How to heal a sprained ankle?

how to heal a sprained ankle-Dr. Shrikant dalal-Orthopedic doctor in Pune

A sprained ankle is a common injury that can happen to anyone, whether you’re an athlete, a fitness enthusiast, or just going about your daily activities. In this article, explore insights on sprained ankles, their causes, symptoms, and expert advice from Dr. Shrikant Dalal, a leading Orthopedic doctor in Pune. Let’s explore this prevalent injury and empower you with the knowledge to ensure a swift recovery.

What is a sprained ankle?

A sprained ankle occurs when the ligaments that support the ankle joint are stretched or torn. Ligaments are tough, flexible tissues that connect bones and provide stability to joints. The most common cause of a sprained ankle is a sudden twist or turn of the foot, leading to an overstretching of the ligaments beyond their normal range.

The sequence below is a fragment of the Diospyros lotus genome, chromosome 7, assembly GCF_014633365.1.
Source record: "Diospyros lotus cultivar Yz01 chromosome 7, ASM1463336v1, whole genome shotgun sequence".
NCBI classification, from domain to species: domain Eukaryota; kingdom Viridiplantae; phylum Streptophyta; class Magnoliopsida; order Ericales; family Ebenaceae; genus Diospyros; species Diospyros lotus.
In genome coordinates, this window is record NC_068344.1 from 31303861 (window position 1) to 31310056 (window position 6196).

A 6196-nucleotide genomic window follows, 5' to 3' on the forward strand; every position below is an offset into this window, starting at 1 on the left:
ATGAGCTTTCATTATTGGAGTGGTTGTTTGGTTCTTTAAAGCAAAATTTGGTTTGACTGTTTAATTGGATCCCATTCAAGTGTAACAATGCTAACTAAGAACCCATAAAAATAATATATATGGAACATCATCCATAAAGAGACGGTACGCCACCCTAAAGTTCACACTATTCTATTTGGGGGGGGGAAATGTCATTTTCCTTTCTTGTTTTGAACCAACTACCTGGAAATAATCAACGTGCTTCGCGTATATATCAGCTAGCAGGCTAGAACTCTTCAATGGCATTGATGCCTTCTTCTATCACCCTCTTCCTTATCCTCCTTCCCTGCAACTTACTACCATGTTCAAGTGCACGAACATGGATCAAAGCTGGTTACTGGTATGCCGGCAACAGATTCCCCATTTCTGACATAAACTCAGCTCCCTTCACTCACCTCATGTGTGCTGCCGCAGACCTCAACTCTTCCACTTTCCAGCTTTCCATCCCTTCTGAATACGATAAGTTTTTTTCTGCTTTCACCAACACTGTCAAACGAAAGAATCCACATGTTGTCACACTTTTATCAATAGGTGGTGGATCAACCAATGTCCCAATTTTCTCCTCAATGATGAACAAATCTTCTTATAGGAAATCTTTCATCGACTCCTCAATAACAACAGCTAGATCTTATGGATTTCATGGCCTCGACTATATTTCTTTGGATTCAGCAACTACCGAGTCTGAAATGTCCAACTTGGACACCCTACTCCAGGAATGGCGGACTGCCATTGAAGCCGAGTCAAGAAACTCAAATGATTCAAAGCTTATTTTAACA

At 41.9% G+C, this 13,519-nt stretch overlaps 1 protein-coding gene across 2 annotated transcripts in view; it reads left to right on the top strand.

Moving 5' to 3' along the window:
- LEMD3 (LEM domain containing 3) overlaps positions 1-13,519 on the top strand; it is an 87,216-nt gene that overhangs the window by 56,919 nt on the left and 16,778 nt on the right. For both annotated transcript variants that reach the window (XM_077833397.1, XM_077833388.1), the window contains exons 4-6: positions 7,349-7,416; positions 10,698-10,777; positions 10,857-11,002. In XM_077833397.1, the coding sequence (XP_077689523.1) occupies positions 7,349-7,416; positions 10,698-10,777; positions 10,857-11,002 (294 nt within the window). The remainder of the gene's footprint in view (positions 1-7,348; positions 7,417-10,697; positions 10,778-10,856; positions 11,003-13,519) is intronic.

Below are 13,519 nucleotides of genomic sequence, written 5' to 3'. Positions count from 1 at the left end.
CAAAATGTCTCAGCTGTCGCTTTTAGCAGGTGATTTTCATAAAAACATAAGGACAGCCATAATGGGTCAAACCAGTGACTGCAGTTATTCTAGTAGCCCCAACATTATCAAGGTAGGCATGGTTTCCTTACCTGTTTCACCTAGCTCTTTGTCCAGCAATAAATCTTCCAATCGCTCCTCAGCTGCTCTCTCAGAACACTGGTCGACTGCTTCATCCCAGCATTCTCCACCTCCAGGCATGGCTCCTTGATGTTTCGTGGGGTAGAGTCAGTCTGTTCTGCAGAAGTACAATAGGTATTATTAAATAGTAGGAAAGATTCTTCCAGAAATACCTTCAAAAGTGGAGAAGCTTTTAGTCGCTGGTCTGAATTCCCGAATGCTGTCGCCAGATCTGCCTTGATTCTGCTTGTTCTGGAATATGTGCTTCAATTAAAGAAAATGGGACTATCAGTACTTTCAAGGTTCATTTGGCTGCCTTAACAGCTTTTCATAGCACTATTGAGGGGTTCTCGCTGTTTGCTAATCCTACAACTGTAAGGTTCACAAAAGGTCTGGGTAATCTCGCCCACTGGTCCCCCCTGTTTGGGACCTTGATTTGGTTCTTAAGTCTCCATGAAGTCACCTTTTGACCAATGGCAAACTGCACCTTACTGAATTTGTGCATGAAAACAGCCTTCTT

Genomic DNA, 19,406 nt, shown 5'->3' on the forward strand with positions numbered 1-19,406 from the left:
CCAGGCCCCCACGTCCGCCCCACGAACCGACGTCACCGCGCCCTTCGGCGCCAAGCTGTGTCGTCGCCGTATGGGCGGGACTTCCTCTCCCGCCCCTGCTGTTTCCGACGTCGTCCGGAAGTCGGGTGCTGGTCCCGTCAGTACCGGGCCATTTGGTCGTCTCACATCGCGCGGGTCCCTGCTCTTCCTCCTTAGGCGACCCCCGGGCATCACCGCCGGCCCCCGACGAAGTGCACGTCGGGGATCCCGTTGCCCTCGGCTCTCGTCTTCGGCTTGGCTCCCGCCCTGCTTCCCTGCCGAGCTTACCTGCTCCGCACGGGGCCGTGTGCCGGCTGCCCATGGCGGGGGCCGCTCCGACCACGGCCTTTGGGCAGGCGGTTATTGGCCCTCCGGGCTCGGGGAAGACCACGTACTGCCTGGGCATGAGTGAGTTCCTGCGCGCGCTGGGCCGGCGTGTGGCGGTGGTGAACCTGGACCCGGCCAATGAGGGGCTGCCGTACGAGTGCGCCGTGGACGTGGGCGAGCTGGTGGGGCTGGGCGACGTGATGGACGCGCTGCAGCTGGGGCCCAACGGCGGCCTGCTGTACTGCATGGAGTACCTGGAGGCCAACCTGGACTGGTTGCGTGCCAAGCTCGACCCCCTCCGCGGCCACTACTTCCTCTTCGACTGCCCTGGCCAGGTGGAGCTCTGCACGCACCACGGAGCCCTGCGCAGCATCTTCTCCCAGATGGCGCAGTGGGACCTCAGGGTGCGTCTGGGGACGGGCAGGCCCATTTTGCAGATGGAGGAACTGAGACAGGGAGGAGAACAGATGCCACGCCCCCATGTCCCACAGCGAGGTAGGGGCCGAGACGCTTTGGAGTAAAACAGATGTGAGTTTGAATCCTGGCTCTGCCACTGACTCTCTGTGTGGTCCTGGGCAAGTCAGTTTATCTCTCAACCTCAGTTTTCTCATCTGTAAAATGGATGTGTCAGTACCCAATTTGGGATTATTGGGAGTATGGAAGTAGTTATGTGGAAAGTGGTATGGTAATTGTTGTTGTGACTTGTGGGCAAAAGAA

What are the symptoms of a sprained ankle?

A sprained ankle can present with a variety of signs and symptoms depending on the severity of the injury. They may include:

  • Pain and Tenderness: One of the primary symptoms of a sprained ankle is pain. Individuals may experience a sharp or dull ache, especially when putting weight on the affected foot. Tenderness around the injured area is also common, indicating potential ligament damage.
  • Swelling and Bruising: Swelling is a noticeable indicator of a sprained ankle, occurring shortly after the injury. The affected area may also display bruising, caused by blood vessel damage. Both swelling and bruising are visual cues that help confirm the severity of the sprain.
  • Limited Range of Motion: A sprained ankle can restrict your normal range of motion. Difficulty moving the ankle joint or a feeling of stiffness may indicate ligament damage. Pay attention to any impediment in your ability to flex, point, or rotate the ankle.